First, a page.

Is Grammarly a good place to write?

Here, I take a look at using Grammarly as a tool for authoring original content.

How did this come up? I already use Grammarly to help copy edit existing content for clients. Often, I’m using one of Grammarly’s plugins to work in Chrome, Microsoft Word, and Google Docs (Beta). Rarely, if I’m working in an unsupported platform, I copy and paste text into My Grammarly and back and forth applying edits to the source document. So this got me wondering, why not use My Grammarly as an authoring environment?

Here’s the TLDR

* Instant feedback. Fix and improve your writing as you go.
* Customize its feedback for the type of content are writing.
* Portable. Access it from anywhere. Safer than logging into Google Docs.
* No formatting. Just write text and stay in your flow. Format later in another tool.

* Instant feedback might interrupt your flow.
* No formatting, even though you want to use it.
* No images. Whether you’ve got screen captures or cat memes, you’ll have to insert them later in another tool.

Instant Feedback

I like to edit as I go. Although writing experts often recommend writing and editing as two separate processes — -best performed in two different passes, I prefer to edit as I go. When I know I’ve left a trail of clean text, if I run into a tough spot in my writing/thinking, I’m less tempted to jump back and revise old text that’s. It’s counterintuitive, but it helps keep me more in the present. I don’t make a lot of typos, which Grammarly immediately flags in red. My writing tends to have “advanced” issues that Grammarly doesn’t flag while I’m writing. Instead, it quietly compiles these issues and displays a discrete tally of them in the upper right corner. Later, when I’m done writing, I click the correct with assistant button to review and revise my text.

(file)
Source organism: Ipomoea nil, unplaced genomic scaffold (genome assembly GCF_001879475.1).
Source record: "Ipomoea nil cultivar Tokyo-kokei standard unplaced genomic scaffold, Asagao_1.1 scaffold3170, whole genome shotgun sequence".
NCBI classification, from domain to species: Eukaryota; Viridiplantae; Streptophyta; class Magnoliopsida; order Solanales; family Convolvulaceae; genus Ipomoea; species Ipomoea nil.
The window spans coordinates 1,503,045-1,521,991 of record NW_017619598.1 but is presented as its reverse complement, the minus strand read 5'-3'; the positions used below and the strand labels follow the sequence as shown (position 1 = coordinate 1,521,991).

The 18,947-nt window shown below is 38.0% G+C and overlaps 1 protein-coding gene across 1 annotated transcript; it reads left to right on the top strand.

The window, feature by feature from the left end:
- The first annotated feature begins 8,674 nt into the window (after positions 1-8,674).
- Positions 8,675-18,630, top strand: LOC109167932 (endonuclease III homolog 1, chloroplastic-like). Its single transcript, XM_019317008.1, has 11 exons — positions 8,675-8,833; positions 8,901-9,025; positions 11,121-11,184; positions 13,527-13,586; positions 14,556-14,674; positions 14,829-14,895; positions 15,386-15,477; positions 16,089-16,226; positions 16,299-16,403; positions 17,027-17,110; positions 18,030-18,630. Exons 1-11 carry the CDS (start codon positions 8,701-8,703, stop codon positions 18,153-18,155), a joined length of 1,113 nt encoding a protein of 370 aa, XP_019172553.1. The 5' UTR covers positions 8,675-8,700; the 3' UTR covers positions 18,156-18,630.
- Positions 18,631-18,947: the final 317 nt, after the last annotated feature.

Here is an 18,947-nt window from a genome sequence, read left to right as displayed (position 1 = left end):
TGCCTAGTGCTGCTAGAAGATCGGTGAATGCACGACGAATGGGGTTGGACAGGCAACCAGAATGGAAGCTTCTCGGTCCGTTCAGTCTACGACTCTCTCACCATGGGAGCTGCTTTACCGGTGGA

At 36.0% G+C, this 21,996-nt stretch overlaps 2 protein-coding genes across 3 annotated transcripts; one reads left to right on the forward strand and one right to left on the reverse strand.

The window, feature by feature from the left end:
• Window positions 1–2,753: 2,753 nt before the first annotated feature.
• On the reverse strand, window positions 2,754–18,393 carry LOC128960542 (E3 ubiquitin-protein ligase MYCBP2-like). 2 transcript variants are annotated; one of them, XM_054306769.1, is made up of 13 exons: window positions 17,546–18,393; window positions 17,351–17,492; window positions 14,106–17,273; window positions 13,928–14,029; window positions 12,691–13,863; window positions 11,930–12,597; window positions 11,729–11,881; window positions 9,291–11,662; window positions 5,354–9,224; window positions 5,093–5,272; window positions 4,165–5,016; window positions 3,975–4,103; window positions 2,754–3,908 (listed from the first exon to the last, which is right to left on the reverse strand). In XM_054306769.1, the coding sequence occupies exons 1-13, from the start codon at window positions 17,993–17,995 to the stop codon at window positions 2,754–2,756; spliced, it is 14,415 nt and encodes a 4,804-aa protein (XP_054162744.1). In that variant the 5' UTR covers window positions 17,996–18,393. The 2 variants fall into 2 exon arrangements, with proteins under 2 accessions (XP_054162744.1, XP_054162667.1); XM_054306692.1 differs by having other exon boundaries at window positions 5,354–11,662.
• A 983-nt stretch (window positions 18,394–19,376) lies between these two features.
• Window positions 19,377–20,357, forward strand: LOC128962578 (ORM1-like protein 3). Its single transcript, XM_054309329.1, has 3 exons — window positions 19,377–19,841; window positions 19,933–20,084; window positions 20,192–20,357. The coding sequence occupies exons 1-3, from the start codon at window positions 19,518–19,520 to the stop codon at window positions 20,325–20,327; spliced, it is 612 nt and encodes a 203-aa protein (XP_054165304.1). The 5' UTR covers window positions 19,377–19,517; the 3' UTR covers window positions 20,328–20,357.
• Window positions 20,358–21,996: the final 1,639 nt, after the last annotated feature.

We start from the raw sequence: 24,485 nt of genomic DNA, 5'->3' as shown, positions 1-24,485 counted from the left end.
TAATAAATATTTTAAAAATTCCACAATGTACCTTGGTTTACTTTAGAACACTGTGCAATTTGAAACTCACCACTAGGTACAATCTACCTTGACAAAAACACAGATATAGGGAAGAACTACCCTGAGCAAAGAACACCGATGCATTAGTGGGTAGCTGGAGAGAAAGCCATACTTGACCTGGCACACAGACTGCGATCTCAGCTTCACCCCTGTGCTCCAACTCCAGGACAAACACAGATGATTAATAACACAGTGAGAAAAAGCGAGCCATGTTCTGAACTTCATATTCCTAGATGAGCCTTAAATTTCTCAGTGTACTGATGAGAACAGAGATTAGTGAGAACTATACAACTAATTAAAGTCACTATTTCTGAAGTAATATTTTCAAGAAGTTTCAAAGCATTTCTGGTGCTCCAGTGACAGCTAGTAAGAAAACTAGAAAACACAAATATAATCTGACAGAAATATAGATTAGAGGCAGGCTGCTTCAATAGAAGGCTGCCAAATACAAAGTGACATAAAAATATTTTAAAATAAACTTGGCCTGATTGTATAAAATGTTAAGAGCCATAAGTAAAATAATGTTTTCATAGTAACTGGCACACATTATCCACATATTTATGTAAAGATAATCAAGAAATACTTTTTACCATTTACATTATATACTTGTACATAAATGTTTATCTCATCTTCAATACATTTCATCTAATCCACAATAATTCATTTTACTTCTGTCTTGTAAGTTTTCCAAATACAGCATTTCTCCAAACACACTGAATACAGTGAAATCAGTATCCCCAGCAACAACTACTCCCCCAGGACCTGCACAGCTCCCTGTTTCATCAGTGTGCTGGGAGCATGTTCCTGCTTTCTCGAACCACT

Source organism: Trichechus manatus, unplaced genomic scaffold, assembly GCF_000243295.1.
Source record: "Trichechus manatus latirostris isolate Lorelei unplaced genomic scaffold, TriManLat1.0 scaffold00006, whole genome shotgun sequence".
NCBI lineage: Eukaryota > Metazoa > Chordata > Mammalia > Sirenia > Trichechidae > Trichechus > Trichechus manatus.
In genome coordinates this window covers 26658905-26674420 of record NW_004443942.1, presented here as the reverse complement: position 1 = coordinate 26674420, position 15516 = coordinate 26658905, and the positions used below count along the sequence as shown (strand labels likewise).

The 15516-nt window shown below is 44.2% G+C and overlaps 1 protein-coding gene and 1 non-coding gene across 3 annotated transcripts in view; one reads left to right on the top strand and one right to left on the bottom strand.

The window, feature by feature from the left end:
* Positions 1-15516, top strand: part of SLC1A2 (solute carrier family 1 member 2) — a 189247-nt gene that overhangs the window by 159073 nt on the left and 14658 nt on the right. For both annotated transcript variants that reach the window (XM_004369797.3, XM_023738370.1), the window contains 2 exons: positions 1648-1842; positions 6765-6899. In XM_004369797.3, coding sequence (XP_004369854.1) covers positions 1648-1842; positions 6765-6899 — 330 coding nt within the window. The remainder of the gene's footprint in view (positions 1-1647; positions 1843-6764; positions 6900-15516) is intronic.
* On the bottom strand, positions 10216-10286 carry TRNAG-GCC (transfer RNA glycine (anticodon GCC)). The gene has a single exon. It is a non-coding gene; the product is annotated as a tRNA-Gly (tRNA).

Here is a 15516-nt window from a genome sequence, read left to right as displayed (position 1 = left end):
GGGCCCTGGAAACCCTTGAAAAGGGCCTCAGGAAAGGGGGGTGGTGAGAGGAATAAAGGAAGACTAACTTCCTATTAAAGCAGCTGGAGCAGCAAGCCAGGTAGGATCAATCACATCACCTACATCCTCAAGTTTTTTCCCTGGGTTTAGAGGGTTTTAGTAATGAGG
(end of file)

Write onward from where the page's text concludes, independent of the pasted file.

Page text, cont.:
Customize the feedback

This is the crucial difference between Grammarly and every other one-size-fits-all “Check Spelling and Grammar” feature I’ve encountered. Grammarly has a Set Goals/Update Goals feature where you can choose the Intent, Audience, Style, Emotion, and Domain of the content you’re writing. These settings determine which “advanced” issues Grammarly spots and what kind of recommendations it makes. [I’ll cover these in another post.](link). Although you can use Grammarly plugins in many tools, I believe My Grammarly is the only place you can use the “Set Goals” feature.


Here’s something I really like about Grammarly. Like Google Docs, I can use it anywhere. Better than Google Docs, it isn’t linked to my primary email account in Gmail, which a hacker could use to reset my passwords for just about everything online.

No formatting

Grammarly is all plain text. It doesn’t have formatting. No headings, bullets, or bold text. I can stay in my flow, write text, and format later in some other tool. The downside: Sometimes I just want to format. When that happens, I use markdown to show my formatting intent. Elsewhere, I do a lot of my writing in markdown, so this comes easily.

No images

I write a lot of technical documentation. I like to paste screenshots and diagrams into documents that I peek at while I write about them. In Grammarly, I make the screenshot, mark my text with a <descriptive-image-name>, and keep going. Sometimes, I use the alt+tab key combo to flip back and forth between the image and the text I’m writing in Grammarly.


Overall — I like the low-distraction experience of writing in Grammarly. It’s UX design is smooth and pleasing in a way that helps me **focus purely on writing **. Its “Set Goals” feature for customizing feedback is the critical reason for authoring in My Grammarly. In the time it took me to write this post, I spawned four more post ideas in My Grammarly. So, I expect I’ll write a postscript here about that experience later on.

Who knows, as Rick in Casablanca said, “Louis, I think this is the beginning of a beautiful friendship.”

Who knows, I’m beginning to feel like Rick in Casablanca, who said:

Louis, I think this is the beginning of a beautiful friendship.